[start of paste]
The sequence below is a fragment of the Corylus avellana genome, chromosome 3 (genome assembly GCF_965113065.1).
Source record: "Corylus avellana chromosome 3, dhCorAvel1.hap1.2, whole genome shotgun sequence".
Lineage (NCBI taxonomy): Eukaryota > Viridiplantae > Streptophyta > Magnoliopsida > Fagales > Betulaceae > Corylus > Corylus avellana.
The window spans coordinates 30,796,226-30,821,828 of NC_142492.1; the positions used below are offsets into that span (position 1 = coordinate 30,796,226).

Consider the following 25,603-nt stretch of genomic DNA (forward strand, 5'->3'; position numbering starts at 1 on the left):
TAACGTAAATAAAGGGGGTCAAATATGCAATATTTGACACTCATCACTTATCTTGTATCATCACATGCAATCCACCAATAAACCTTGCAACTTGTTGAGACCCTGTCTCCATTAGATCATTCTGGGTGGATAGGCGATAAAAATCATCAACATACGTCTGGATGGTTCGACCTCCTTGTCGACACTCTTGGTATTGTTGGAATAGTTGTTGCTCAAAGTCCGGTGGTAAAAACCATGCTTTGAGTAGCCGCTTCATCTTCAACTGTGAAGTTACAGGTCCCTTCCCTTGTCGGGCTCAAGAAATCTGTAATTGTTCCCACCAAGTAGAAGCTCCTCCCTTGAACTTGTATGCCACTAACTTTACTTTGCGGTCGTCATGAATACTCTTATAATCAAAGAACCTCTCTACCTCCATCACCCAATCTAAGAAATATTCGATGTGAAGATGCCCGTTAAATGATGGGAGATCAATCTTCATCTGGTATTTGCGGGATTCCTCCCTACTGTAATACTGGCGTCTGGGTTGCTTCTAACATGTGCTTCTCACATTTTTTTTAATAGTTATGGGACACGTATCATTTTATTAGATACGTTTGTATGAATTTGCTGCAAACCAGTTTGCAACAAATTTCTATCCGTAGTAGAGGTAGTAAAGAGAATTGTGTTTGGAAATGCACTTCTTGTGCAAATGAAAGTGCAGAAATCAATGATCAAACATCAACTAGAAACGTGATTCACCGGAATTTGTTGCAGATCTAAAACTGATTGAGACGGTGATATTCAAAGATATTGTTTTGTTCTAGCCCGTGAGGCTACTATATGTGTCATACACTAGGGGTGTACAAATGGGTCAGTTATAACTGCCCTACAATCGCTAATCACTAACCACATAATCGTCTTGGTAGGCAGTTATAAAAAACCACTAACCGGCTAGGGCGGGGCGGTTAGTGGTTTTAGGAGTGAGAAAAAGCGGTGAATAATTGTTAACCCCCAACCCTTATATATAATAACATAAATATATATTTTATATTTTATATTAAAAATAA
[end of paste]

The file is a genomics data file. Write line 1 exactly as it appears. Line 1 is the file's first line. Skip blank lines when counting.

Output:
The sequence below is a fragment of the Corylus avellana genome, chromosome 3 (genome assembly GCF_965113065.1).